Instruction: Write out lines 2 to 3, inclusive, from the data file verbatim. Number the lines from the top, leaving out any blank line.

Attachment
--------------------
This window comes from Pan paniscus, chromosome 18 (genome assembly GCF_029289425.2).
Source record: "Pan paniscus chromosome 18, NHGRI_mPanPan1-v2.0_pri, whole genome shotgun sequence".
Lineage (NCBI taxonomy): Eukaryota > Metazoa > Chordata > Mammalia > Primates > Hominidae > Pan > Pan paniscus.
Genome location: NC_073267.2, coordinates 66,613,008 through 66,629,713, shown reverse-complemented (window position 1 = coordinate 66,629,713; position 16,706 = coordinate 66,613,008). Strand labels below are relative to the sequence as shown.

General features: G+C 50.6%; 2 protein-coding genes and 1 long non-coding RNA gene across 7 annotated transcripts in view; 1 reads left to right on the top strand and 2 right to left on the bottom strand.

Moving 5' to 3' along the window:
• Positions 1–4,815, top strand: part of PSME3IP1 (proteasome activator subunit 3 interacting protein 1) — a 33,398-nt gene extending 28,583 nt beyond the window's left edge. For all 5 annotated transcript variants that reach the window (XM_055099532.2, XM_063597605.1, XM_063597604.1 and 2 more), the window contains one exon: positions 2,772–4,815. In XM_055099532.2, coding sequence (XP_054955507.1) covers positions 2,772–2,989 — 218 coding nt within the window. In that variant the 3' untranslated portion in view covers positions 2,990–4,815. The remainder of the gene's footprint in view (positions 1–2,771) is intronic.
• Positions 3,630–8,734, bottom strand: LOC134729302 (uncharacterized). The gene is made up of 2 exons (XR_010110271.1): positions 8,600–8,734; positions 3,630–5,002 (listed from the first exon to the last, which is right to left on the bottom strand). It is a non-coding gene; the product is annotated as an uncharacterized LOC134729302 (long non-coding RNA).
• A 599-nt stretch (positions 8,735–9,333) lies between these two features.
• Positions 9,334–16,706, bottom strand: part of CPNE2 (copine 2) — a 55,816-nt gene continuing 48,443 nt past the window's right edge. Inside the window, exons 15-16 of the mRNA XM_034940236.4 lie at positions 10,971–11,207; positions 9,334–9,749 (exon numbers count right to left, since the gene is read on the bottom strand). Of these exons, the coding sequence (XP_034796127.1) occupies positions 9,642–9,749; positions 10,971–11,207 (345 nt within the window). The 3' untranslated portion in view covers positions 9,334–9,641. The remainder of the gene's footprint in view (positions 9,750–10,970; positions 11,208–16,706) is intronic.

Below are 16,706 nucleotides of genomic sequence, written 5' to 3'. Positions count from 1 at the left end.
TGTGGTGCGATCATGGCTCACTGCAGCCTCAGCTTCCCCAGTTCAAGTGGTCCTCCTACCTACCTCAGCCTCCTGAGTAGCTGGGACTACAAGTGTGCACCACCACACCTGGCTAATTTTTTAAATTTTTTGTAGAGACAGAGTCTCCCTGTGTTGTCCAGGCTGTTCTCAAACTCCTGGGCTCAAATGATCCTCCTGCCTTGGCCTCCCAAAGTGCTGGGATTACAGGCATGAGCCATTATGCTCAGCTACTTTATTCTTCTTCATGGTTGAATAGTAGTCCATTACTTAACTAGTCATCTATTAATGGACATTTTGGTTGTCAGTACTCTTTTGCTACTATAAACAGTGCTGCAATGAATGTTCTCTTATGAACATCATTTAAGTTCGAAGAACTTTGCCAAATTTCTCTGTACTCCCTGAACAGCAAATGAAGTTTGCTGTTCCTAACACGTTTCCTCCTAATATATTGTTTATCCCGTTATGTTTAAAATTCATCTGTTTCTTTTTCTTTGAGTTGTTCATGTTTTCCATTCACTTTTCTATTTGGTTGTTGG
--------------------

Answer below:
Source record: "Pan paniscus chromosome 18, NHGRI_mPanPan1-v2.0_pri, whole genome shotgun sequence".
Lineage (NCBI taxonomy): Eukaryota > Metazoa > Chordata > Mammalia > Primates > Hominidae > Pan > Pan paniscus.